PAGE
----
By EVAN LEHMANN
WASHINGTON -- In a coordinated attack from the right and left, Vermont's GOP governor and its liberal independent senator accused the head of the Environmental Protection Agency, Thursday, of obstructing state solutions to global warming.
Sen. Bernard Sanders, I-Vt., raked EPA Administrator Stephen Johnson with a series of barbed questions in a hearing about his rejection last month of California's two-year effort to impose strict fuel standards on new cars.
Sanders also joined Sen. Patrick Leahy, D-Vt., in co-sponsoring a bill by Sen. Barbara Boxer, D-Calif., to override the EPA's ruling and let Vermont and 17 other states enforce tougher vehicle emission rules to curb global warming.
Johnson is under scrutiny from Congress, which is investigating whether he was pressured by the Bush administration to deny the request.
"Do you believe that global warming is a major crisis of our time?" Sanders asked Johnson in a testy exchange, used to cast doubt on the administration's commitment to addressing climate change. "If you can't do the right thing, at least get out of the way of California, Vermont and other states. If we do not move aggressively, this planet is in danger."
Sanders also pressed Johnson, a political appointee, on the extent he believes humans have contributed to global warming, and how aggressively it should be attacked.
"I believe that it is a serious problem," Johnson responded, declining to repeat Sanders' term, "major crisis."
He also said the buildup of greenhouse gases, which trap the sun's heat in the atmosphere, is "due largely to human activity."
However, a significant difference between Johnson and Democrats on the Senate Environment and Public Works Committee revealed itself: the extent of danger that warming poses to humans.
While Sanders and other lawmakers warned of stronger storms, drought, fire, flooding and disease, Johnson said the "endangerment" posed to people and the environment by climate change is unknown. That was one reason California's request was denied, he said.
Vermont joined a handful of other states in a lawsuit against the EPA after its December decision, which Gov. Jim Douglas told the committee was "factually incorrect."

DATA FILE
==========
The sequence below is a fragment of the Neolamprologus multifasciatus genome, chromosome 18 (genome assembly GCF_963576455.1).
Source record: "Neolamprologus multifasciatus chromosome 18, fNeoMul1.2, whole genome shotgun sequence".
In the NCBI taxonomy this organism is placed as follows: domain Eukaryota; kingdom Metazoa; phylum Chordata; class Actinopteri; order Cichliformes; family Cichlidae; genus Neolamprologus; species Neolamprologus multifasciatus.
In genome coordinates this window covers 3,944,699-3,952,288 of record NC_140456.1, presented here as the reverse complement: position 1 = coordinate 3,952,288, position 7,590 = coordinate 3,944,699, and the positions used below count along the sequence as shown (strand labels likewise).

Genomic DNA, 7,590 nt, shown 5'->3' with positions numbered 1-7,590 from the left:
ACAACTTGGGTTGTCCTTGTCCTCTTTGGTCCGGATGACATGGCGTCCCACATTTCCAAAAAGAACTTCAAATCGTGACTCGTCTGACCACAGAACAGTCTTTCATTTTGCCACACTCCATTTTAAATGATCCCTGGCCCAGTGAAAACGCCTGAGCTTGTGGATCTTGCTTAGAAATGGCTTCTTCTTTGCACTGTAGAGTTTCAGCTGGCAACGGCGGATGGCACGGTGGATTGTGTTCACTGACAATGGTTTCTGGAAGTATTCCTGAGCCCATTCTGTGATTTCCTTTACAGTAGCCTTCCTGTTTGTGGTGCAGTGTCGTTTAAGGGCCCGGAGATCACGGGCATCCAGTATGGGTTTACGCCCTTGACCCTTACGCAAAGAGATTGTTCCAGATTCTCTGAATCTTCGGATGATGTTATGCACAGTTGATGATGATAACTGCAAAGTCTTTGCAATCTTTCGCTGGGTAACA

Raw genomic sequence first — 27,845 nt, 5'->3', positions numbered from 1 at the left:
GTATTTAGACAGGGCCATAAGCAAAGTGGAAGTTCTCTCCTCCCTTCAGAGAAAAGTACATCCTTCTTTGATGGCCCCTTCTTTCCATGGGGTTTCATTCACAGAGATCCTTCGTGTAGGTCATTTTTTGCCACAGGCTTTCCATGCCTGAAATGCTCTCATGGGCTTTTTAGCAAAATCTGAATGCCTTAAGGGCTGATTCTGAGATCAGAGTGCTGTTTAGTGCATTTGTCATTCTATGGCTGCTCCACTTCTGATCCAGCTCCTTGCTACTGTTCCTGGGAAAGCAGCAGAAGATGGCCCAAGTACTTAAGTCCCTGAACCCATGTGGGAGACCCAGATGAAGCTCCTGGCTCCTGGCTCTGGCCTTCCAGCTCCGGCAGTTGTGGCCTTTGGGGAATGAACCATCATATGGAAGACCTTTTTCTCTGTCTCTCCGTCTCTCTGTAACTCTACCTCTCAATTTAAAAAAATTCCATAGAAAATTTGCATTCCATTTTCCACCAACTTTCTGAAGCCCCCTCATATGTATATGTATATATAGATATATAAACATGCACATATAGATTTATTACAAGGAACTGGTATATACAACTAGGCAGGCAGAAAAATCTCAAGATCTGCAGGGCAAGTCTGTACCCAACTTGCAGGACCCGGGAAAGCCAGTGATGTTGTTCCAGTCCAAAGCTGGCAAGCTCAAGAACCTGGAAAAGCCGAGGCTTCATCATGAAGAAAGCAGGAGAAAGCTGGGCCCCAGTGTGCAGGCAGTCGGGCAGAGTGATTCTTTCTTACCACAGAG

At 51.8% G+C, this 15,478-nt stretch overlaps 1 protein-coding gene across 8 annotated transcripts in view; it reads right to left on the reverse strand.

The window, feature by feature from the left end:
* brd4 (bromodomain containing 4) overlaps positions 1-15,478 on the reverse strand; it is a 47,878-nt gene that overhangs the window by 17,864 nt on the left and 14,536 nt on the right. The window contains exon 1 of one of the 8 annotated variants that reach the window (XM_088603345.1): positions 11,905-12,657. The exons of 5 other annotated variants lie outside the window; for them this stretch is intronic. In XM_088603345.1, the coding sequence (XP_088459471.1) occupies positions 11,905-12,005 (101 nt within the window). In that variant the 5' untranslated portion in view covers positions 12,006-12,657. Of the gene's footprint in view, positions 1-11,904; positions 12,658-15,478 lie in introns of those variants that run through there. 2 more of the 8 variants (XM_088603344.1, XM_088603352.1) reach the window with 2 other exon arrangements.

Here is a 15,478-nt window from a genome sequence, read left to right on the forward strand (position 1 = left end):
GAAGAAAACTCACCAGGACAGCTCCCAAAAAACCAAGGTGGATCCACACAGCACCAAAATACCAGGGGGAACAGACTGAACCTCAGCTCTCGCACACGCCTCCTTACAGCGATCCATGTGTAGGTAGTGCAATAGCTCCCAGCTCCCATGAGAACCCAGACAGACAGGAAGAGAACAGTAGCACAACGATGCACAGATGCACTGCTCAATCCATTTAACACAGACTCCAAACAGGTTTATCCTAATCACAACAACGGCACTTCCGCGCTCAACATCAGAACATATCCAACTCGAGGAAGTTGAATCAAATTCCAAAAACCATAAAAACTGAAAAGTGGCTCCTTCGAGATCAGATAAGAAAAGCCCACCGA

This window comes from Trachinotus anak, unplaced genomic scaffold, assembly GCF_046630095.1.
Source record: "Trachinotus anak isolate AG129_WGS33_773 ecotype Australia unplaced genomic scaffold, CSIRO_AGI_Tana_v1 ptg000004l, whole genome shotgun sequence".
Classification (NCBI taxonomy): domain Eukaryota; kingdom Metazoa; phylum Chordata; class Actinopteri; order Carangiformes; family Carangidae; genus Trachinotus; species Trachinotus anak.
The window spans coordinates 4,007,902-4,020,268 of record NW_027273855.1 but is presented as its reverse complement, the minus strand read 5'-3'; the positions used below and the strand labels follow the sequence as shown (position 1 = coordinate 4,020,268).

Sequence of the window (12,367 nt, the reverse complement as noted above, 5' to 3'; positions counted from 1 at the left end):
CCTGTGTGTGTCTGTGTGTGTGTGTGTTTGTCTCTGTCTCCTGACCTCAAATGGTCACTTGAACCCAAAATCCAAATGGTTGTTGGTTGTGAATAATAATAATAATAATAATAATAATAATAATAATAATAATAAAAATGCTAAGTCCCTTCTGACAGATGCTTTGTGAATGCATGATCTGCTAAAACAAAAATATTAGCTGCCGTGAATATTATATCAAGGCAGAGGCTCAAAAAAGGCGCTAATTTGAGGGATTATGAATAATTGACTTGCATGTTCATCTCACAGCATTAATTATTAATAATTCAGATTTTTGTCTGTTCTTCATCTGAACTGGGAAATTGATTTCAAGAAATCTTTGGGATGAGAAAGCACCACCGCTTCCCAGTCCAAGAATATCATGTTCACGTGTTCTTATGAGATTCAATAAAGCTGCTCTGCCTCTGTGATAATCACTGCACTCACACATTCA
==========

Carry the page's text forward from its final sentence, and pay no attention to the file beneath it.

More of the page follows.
"Global warming could threaten our way of life and we have an obligation to do all we can to protect our environment for future generations," he said.
Douglas noted that warming could shorten the state's ski season and cause an incursion of non-native trees, thereby affecting tourism and maple syrup production.
"Climate change poses risks to Vermont's public health, welfare and economy," he added. "Admittedly, Vermont's adoption of California's standards alone will not solve the global warming problem, but it is a significant step in the right direction that Vermont and other states must be permitted to make."
Johnson sat before the committee for 2 1/2 hours, absorbing round after round of questions by lawmakers. And he didn't receive much support from Republican senators -- only one attended the hearing, James Inhofe of Oklahoma, who once called global warming a "hoax." Inhofe's position hasn't changed.
"The science is not so," he said of the human impact. "We've gone over this and over this."
An emphasis for Sanders was the potential politicization of EPA's decision. He questioned Johnson on the timing of his announcement on Dec. 16 -- the same day President Bush signed an energy bill imposing higher fuel standards for new cars.
"It seems like a strange time to be making that announcement," Sanders said, echoing other administration critics by noting that EPA still hasn't revealed the scientific underpinnings of its decision. That report is expected by the end of February.
"I was not directed by anyone to make a decision," Johnson said at one point, explaining that his announcement was scheduled abruptly to offset leaks from within his agency that threatened to spread misinformation about the decision.
"It was not my idea of an ideal rollout plan at all," he added.
Sanders responded: "Mr. Johnson, do you understand that the American people might be somewhat dubious about your explanation?"
In a separate statement, Leahy said, "The Bush Administration has been AWOL or worse on air quality issues, and now they even want to undermine states like California and Vermont that are trying to pick up the slack. They won't lead and they won't follow, so this bill would force them at least to get out of the way and stop obstructing states like ours that are trying to lead on clean air policy."
The California rules that Vermont and other states want to adopt would require automakers to average 43.7 mpg by 2016 for passenger cars and some small SUVs and 26.6 mpg for larger light trucks.
By EVAN LEHMANN
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